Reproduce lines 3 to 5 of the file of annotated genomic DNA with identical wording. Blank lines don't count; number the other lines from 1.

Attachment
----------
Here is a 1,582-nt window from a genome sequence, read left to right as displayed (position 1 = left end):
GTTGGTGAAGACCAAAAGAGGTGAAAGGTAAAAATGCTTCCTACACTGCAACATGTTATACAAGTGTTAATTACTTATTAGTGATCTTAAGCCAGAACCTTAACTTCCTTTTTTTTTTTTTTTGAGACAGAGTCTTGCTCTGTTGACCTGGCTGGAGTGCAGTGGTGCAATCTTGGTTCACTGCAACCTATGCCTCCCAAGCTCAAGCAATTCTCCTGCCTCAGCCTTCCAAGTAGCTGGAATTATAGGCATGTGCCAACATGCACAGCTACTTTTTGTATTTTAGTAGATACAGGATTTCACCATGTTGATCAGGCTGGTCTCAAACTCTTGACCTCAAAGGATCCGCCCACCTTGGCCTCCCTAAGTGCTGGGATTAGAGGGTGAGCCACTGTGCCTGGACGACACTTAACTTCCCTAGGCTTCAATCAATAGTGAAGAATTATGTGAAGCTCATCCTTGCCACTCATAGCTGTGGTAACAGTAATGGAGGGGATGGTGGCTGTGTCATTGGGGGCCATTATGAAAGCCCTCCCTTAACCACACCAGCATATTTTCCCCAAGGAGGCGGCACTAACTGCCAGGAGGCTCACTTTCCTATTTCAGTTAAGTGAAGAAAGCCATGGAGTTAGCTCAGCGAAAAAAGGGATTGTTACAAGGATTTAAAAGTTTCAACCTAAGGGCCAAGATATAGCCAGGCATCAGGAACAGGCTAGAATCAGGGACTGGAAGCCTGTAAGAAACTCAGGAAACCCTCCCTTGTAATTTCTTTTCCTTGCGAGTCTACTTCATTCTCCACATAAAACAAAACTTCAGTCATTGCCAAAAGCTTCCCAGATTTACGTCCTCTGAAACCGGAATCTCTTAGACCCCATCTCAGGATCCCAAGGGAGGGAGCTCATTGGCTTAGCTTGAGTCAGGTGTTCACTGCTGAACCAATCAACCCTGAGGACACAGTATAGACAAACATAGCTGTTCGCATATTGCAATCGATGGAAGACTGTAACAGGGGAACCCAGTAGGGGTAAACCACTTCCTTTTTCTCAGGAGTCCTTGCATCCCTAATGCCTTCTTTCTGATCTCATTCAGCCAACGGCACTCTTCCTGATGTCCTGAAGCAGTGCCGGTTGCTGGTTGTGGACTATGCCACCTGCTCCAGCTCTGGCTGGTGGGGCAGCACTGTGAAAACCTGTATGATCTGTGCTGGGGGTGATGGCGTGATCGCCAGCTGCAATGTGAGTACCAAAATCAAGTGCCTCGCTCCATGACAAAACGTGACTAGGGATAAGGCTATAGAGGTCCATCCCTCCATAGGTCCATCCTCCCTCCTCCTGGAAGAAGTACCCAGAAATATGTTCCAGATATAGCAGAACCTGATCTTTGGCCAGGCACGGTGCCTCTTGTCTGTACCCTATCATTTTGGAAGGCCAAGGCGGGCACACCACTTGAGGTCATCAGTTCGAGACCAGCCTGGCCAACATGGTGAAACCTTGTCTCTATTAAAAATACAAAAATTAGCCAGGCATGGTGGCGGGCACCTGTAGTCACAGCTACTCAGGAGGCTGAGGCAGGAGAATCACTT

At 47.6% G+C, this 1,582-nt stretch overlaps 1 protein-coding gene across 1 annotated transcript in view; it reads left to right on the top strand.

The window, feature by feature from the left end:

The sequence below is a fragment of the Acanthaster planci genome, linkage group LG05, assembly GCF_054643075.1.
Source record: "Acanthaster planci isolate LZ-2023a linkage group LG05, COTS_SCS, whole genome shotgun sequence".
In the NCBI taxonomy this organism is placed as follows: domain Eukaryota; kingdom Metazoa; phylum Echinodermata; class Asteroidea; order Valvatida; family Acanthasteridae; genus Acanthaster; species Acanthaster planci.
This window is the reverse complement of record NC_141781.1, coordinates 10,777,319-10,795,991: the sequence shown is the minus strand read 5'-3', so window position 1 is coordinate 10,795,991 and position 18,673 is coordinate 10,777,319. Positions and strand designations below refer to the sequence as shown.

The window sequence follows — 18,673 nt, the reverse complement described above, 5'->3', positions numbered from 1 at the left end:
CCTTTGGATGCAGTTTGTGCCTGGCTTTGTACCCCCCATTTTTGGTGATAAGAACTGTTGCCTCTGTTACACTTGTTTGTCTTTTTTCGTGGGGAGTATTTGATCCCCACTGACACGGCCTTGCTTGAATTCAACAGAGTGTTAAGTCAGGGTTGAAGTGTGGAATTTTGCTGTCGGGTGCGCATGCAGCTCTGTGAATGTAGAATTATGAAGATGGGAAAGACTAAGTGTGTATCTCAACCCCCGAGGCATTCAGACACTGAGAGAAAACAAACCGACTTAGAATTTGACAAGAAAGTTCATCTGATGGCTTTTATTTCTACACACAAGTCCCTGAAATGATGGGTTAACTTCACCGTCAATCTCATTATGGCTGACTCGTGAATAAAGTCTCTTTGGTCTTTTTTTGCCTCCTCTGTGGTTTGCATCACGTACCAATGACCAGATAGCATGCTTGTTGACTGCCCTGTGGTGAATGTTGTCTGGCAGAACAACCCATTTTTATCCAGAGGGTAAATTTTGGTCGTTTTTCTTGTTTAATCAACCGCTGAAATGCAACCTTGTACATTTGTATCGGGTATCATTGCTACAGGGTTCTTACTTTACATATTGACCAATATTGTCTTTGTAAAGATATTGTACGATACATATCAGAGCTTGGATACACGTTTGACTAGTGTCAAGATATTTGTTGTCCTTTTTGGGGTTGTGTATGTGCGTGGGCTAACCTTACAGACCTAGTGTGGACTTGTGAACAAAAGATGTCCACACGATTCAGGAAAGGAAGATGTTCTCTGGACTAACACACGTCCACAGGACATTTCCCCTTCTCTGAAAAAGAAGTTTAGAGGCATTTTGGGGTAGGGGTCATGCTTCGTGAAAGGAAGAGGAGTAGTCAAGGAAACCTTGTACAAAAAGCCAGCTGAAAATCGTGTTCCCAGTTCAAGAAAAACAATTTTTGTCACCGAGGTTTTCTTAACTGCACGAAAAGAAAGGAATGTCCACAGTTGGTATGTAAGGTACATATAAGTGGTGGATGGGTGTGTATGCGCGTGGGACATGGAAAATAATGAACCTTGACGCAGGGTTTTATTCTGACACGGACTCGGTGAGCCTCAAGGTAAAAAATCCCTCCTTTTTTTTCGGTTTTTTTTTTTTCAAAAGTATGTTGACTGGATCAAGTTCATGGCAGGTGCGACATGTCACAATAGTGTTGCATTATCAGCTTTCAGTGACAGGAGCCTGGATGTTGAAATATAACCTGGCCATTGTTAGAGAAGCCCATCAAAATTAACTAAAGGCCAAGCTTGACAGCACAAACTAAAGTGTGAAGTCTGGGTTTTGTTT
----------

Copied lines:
At 47.6% G+C, this 1,582-nt stretch overlaps 1 protein-coding gene across 1 annotated transcript in view; it reads left to right on the top strand.

The window, feature by feature from the left end:

The sequence below is a fragment of the Acanthaster planci genome, linkage group LG05, assembly GCF_054643075.1.